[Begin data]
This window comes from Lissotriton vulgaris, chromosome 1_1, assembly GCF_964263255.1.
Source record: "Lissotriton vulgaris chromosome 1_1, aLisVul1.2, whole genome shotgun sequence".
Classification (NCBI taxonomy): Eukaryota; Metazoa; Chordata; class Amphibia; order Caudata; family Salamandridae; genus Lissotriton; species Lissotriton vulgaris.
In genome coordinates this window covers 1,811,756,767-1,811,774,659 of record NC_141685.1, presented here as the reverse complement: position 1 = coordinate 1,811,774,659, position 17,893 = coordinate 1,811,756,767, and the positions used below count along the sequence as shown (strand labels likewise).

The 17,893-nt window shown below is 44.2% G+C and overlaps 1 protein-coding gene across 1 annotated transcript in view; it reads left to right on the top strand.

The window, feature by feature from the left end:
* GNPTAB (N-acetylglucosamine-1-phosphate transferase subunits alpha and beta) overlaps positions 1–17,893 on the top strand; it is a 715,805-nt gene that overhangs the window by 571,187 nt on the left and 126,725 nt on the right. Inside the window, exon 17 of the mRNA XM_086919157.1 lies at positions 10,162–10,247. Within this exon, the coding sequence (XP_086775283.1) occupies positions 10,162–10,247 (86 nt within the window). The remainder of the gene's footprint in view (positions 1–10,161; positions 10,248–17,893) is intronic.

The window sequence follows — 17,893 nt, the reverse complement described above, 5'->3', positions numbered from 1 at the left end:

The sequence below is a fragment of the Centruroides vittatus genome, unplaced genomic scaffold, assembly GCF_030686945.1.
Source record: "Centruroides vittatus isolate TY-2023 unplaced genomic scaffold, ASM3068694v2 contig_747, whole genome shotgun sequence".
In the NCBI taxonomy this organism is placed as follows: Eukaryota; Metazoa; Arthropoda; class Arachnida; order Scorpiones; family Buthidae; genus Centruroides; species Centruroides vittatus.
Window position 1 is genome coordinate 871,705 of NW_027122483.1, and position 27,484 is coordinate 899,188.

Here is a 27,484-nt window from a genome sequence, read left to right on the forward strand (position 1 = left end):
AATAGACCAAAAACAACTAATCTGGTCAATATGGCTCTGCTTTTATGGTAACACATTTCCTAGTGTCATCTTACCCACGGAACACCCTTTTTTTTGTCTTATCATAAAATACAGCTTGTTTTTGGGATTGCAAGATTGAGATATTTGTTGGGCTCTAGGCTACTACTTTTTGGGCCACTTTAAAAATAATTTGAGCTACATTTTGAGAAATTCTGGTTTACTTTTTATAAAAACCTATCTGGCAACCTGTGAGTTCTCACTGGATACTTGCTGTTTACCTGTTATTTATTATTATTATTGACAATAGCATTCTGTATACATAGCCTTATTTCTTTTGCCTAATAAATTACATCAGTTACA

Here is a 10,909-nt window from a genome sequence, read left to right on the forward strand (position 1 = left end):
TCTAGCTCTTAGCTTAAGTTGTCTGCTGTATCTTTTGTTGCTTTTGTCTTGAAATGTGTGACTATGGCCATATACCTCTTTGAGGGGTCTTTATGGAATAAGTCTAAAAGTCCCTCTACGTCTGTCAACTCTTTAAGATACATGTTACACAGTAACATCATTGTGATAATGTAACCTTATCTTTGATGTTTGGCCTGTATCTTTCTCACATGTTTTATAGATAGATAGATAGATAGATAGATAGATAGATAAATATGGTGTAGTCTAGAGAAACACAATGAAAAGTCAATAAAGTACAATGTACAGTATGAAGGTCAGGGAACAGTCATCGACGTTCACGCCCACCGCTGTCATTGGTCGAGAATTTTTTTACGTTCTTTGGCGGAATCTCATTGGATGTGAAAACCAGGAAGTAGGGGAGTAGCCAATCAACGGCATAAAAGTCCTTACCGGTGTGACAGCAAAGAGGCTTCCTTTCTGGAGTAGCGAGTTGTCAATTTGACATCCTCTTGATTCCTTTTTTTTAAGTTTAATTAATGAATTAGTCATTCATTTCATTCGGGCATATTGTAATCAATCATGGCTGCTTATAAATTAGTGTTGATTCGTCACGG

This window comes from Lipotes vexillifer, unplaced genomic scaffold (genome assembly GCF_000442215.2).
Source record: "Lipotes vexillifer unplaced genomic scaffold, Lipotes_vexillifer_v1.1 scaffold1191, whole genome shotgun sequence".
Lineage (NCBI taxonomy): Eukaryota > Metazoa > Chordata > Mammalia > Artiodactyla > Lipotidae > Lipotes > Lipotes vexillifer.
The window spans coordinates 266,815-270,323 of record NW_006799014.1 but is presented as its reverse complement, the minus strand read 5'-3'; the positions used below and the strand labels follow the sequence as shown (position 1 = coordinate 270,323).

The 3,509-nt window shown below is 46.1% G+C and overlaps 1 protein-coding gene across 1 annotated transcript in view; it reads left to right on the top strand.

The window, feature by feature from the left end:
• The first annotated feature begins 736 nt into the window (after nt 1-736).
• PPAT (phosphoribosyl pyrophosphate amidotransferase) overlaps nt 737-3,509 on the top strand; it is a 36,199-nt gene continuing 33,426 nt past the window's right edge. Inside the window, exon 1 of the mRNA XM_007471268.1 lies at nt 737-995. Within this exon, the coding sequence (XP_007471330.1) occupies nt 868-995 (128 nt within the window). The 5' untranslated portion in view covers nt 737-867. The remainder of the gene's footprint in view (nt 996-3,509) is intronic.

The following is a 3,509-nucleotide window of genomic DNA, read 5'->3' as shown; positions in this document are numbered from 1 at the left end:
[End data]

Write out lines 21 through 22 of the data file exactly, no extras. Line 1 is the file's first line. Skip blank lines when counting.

The 3,509-nt window shown below is 46.1% G+C and overlaps 1 protein-coding gene across 1 annotated transcript in view; it reads left to right on the top strand.

The window, feature by feature from the left end: